Succeeding with Māori

Tenei au, tenei au

Te hokai nei i taku tapuwae

Ko te hokai-nuku

Ko te hokai-rangi

Ko te hokai o to tipuna

A Tane-nui-a-rangi

I pikitia ai

Ki te Rangi-tuhaha

Ki Tihi-i-manono

I rokohina atu ra

Ko Io-Matua-Kore anake

I riro iho ai

Nga Kete o te Wananga

ko te Kete Tuauri

ko te Kete Tuatea

ko te Kete Aronui

Ka tiritiria, ka poupoua

Ki a Papatuanuku

Ka puta te Ira-tangata

Ki te whai-ao

Ki te Ao-marama

Te Ara Poutama

Te Ara Poutama is the chosen name for the Department of Corrections, and it metaphorically highlights our goals both as a Department and for our people (staff and offenders) to step up, challenge and better ourselves.

Corrections is concerned that Mäori are over-represented in crime and offending statistics, making up just over half of all offenders. This is one of the most significant challenges that we face. We recognise that to be successful we have to deliver a range of programmes which cater to the particular needs of those we are trying to rehabilitate.

Specific Mäori-centric programmes continue to be developed, enhanced and delivered both at an operational level and at a strategic level, working across the Justice Sector and in partnership with service providers, communities, iwi and others to achieve better outcomes. We apply what works and in some cases general (non-culturally specific) programmes are evidenced to be more effective for Mäori than for non-Mäori. We are also innovative and try new approaches, testing and evaluating their efficacy and then expanding upon what works.

The public often forget that the majority of Mäori offenders are on community-based sentences, and focus tends to be upon the smaller Mäori prison population. The overall complexity of what we deal with is often not fully appreciated. A particular challenge is the overrepresentation of Mäori offenders who are gang affiliated. Evidence shows that if a person is affiliated with a gang, they are twice as likely to re-offend no matter what level of support they receive in prison.

A focus on the gang problem therefore is high priority, which will have a dramatic effect in reducing re-offending among Mäori. Corrections, in conjunction with the Justice Sector, is involved in the Whole of Government Gangs Action Plan. Corrections is at the end of the Justice pipeline, and cannot alone address the causes of the high proportion of Mäori offending that is gang related.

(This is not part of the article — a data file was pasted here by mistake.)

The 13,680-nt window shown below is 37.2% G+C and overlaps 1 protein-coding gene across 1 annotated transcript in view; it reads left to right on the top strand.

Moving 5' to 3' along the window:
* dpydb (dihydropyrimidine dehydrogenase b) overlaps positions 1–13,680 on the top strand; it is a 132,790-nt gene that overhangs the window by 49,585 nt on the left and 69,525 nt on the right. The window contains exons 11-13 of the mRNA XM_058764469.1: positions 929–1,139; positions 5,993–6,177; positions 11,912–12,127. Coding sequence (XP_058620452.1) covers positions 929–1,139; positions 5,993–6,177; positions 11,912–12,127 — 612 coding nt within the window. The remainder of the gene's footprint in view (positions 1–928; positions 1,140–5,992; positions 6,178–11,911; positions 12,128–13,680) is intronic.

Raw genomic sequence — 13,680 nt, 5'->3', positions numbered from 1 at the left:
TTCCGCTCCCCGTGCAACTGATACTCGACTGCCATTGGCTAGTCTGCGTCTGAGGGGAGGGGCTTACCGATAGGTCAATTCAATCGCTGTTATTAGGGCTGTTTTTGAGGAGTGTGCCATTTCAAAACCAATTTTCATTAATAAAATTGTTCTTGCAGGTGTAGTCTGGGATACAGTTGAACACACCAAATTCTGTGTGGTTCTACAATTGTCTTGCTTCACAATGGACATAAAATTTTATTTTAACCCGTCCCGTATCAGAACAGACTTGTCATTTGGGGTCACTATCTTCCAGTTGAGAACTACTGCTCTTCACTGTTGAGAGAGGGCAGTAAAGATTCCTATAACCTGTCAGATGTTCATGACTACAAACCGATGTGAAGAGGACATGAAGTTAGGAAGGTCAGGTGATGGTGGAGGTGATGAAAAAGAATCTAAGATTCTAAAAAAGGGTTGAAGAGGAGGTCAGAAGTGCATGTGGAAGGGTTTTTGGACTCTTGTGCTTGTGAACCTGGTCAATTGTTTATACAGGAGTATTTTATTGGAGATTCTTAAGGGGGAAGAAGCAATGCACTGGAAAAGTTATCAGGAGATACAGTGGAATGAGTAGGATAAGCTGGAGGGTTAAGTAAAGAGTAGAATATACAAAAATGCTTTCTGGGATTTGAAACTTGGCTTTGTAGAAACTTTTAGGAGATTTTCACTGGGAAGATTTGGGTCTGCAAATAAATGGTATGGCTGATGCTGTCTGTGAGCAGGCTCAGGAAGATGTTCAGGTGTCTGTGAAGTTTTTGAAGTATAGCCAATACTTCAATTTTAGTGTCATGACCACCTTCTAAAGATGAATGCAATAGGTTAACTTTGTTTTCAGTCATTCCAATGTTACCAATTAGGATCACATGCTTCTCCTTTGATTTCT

When non-gang related Mäori offender statistics are taken into account, then offending rates for Mäori are consistent with other rates.

Highlights for 2015/16 and new initiatives which focus on the future

Corrections has completed the following initiatives in 2015/16 and will focus our efforts in 2016/17 on:

  • Establishment of the Chief Executive’s Mäori Advisory Board – authentic endorsement, guidance and input into the development and design of Corrections Services. The board has representatives from the following iwi; Waikato-Tainui, Ngati Porou, Taranaki Whanui, Te Runanga o Tupoho, Ngati Tuwharetoa, Ngati Kahungunu and Nga Puhi.
  • Te Tirohanga – The new national programme that will lift the achievement levels of the former Mäori Focus Units to an elite level, and assist this intervention to reach its true potential.
  • Te Kupenga – a whänau-centric initiative developed originally by our Kaikohe team, aimed at reducing intergenerational whänau offending. This will be used in the Manurewa district after the success seen in the Far North.
  • Partnerships with community and iwi – we are collaborating with iwi and communities to reverse the model, and to achieve strong reintegrative support for offenders. Whare Oranga Ake, Tiaki Tangata and Out of Gate are initiatives that showcase reintegration that is community and iwi led, with Corrections providing the support where and when necessary.

Corrections has embedded meaningful ways of working with and alongside Mäori, be it with staff, offenders, whänau and iwi. We actively seek to bring complementary elements of Te Ao Mäori into our initiatives (some of which are detailed above) but also from the front line, through to the design and delivery of our services and then into the pathways for reintegration.

Kia angitu mo te katoa, me angitu me te hunga hara Mäori – To succeed overall, we must succeed with Māori offenders.

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